Latin: Tympanuchus cupido
Great Blue Heron. Photo: Kevin Rutherford.
The Great Plains is a shifting landscape made up of many interdependent ecosystems. Tallgrass prairie and large expanses of grasslands are intermixed with river valleys, wetlands, and woodlands. These habitats are unique and diverse, home to billions of animals and plants that make it a beautiful place to live and a rewarding birding destination. There are more than 400 unique species of birds in the Great Plains region, including the Western Meadowlark, Greater Prairie-Chicken, Bobolinks, Northern Pintail, Northern Flicker, and Scarlet Tanager.
Audubon Great Plains is committed to the conservation and protection of the birds of Nebraska, North Dakota, and South Dakota.
What we evoke with the very idea of the Great Plains is, of course, extensive grasslands for which it was named. The Great Plains is the world’s largest intact grasslands. But this is not extensive open space, the grasslands are subdivided by the type of grasses that flourish there: tallgrass, mixed-grass, and shortgrass, corresponding with the amount of moisture in the soil, comprising entirely different species of plants and animals.
The soil that supports ‘America’s bread basket’ – its bean and livestock basket as well – nourishes the deep-rooted native grasses. The root systems of native grasses can be five times as deep as the grass is tall. Soil degradation, moisture loss, erosion, and temperature changes have forced farmers and ranchers to change their seasons and methods to keep up with the shifting landscape. Audubon has several programs aimed at recovering the native plants and wildlife that keep our soil rich and fertile.
Our grasslands also have tremendous potential to sequester carbon: 1 acre of Grassland can sequester 5 tons of carbon.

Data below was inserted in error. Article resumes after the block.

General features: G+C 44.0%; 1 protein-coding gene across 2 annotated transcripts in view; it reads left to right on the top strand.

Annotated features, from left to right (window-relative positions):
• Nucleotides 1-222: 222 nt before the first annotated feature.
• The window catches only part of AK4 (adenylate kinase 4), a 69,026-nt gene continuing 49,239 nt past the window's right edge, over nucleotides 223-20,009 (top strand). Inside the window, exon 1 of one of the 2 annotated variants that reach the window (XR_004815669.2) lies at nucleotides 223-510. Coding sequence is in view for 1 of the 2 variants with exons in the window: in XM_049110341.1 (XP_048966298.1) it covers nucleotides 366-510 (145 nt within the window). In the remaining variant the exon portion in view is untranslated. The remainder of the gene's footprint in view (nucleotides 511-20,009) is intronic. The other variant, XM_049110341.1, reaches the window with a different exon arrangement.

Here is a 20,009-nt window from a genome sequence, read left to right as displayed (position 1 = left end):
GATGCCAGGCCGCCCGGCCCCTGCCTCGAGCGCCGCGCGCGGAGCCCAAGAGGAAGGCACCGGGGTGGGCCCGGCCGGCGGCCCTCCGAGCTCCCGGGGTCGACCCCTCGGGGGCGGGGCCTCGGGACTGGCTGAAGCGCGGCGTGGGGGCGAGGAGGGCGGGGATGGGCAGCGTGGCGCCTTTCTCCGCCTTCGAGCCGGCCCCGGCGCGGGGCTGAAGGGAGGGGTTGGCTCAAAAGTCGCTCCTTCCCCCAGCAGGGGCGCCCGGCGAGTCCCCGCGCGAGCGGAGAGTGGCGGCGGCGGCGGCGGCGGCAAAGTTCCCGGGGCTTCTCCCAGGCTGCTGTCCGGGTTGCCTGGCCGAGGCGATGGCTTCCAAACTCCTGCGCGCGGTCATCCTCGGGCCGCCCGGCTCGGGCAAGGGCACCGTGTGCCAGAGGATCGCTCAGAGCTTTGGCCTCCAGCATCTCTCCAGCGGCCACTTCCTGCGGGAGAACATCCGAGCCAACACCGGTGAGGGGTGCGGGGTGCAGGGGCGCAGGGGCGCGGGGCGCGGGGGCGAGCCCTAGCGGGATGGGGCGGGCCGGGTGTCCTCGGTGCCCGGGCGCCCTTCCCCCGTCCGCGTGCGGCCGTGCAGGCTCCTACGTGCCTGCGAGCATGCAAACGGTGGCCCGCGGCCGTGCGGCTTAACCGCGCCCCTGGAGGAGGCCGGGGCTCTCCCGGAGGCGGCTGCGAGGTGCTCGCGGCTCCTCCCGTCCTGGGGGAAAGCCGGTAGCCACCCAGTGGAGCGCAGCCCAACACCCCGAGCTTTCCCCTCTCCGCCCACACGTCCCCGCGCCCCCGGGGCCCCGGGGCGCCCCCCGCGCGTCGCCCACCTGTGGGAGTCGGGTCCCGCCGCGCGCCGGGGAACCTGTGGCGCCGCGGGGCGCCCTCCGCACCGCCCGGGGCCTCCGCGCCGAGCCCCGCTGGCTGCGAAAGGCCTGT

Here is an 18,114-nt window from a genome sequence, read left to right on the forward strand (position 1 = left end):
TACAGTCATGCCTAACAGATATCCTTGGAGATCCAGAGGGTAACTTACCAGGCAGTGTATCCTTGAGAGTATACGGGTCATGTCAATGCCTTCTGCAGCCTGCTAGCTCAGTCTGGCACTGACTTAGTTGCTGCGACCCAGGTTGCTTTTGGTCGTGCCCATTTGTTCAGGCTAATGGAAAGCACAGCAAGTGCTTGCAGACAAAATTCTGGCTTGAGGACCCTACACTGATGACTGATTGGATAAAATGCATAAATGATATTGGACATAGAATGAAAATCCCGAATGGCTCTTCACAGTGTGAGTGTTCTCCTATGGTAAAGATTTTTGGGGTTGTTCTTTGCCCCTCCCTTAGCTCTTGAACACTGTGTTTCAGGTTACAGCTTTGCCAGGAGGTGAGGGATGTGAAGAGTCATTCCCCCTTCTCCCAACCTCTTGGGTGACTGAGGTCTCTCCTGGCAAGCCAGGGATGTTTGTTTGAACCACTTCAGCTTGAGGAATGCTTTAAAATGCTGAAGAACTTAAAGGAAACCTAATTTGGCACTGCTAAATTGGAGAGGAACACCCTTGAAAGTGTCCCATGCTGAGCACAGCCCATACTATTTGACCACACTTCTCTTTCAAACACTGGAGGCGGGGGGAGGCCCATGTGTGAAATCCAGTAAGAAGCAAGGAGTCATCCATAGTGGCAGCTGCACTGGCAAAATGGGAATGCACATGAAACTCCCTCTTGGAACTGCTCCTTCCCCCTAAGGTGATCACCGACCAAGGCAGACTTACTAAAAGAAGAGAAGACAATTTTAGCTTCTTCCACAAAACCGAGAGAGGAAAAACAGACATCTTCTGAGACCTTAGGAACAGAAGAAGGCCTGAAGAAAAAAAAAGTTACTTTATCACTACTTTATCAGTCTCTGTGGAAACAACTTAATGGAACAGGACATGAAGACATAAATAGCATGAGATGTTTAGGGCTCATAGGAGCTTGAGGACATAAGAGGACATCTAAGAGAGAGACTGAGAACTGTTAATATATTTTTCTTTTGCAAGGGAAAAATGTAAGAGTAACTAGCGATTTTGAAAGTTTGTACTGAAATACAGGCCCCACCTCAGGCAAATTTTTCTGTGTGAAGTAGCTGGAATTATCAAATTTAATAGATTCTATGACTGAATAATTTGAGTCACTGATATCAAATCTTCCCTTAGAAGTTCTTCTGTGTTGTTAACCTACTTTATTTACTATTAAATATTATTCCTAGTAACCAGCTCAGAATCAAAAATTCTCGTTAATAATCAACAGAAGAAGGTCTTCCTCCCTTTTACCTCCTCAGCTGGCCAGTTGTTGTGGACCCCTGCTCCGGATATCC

Like sunrise on the prairie, the male Greater Prairie-Chicken’s eyebrows are impossible to forget once you’ve seen them. An almost tropical golden color, the crests match bold air sacs outlined in purple-pink hues on their necks that are revealed when their feather tufts stand upright. Their colors are flaunted as part of their acrobatic brooding dances. When the feathers are down, these handsome birds are sleek and graceful.
Once as far-ranging as their namesake habitat, the Greater Prairie-Chicken is now a rare sight, even in areas where tallgrass prairies remain, such as our Spring Creek Prairie center. The Greater Prairie-Chicken forages through tallgrass or mixed-grass prairies, relying on dense brush for protection. While their greatest threat is the breaking up of their once continuous habitats – fragmentation – they are also vulnerable to spring heat waves, wildfires, and predators. Audubon scientists predict that loss of habitat and warmer seasons will push the Greater Prairie-Chicken to seek grounds in eastern Wyoming and Montana, to the east in Iowa, possibly in south central Canada. Programs like Conservation Forage Program, Prairie Management Toolbox, and Audubon Conservation Ranching have proven that when large intact landscapes are restored, the birds will return. Unfortunately, grassland loss over the Great Plains continues to exceed restoration rates. Birds tell us that conservation programs and protecting natural habitats from fragmentation are well worth the investment.